Help-Seeking by Parental Caregivers of Individuals with Intellectual Disabilities and Dual Diagnosis
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This study examined the roles of stigma and of enabling factors in help-seeking by parental caregivers of individuals with intellectual disabilities and dual diagnosis. Questionnaires were completed by 195 family caregivers. Lower family stigma was related to higher personal enabling factors (e.g. knowledge about services and previous experience in seeking help), which in turn was related to higher help-seeking behaviors. Higher professional enabling factors (e.g. attitude of the professional, services in the vicinity) were related to higher intentions to seek help, which were related to higher help-seeking behaviors. Professionals can help families achieve a greater sense of self-efficacy in their own help-seeking process by providing them with knowledge about services and facilitating a more positive experience in the process.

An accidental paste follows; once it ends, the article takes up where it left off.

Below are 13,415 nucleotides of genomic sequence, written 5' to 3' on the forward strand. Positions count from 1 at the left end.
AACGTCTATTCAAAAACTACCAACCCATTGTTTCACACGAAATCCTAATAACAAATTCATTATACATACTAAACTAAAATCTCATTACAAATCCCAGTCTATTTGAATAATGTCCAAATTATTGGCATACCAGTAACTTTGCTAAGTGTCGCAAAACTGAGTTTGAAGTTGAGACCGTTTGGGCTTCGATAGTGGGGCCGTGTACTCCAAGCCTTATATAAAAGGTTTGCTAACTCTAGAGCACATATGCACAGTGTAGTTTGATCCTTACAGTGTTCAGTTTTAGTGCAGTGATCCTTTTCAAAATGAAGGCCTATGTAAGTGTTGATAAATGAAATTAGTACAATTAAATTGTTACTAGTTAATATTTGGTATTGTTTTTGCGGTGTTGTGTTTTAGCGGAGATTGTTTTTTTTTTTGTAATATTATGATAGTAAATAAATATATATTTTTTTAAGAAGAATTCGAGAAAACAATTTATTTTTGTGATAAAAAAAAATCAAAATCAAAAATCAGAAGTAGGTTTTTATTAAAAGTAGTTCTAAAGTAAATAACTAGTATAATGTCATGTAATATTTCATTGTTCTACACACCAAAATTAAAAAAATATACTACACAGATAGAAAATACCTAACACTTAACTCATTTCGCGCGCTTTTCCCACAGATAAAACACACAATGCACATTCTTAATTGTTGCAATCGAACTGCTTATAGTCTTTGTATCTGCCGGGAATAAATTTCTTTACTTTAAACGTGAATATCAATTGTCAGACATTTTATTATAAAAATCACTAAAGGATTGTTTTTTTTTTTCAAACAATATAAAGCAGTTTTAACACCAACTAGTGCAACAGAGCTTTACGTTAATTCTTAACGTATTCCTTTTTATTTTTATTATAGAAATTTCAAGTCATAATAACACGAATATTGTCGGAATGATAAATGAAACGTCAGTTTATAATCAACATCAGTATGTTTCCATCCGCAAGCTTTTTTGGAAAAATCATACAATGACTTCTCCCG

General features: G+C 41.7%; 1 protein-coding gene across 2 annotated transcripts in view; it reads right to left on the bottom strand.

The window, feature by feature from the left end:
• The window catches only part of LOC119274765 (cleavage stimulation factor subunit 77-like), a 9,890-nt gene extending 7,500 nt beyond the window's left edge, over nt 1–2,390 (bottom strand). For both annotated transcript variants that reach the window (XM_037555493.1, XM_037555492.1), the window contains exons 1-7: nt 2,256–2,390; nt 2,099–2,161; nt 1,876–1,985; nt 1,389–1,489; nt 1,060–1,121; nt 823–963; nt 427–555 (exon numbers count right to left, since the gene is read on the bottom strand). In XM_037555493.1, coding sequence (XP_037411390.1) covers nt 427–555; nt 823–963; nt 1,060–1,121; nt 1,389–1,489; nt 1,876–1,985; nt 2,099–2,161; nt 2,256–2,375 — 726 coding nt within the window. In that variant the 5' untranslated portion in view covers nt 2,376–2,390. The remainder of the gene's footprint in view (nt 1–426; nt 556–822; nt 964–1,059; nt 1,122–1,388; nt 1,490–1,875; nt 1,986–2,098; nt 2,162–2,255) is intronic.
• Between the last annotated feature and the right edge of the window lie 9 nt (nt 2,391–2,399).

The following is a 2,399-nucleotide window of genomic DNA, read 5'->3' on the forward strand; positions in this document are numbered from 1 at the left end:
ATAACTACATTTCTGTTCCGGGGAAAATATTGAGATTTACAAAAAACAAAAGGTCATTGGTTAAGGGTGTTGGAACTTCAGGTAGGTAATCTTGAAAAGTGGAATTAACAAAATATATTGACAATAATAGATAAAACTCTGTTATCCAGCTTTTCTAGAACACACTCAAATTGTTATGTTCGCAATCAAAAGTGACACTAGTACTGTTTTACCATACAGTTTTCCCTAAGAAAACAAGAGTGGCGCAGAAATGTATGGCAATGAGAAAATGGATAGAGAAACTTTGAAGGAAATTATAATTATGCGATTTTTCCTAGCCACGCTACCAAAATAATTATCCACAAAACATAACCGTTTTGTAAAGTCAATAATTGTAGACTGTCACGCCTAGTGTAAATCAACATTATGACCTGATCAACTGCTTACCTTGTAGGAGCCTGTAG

KeywordsIntellectual disabilities Dual diagnosis Help-seeking Family caregivers
This research was supported financially by the State of Lower-Saxony, Hannover, Germany (ZN 2918). We warmly thank the families who participated in the study. We also thank the Ministry of Education, the Disabilities’ Administration of the Ministry of Labour, Social Affairs and Social Services, The Outpatient Unit for Neurodevelopmental Psychiatry at Schneider Children’s Medical Center and Beit Issie Shapiro for their help in recruitment. Finally, we thank all the research assistants who made this study possible.
This study was funded by the State of Lower-Saxony, Hannover, Germany (Grant Number ZN 2918).
Compliance with Ethical Standards
Conflict of interest
The authors declare that they have no conflict of interest.
All procedures performed in studies involving human participants were in accordance with the ethical standards of the institutional and/or national research committee and with the 1964 Helsinki declaration and its later amendments or comparable ethical standards.
Informed consent was obtained from all individual participants included in the study.
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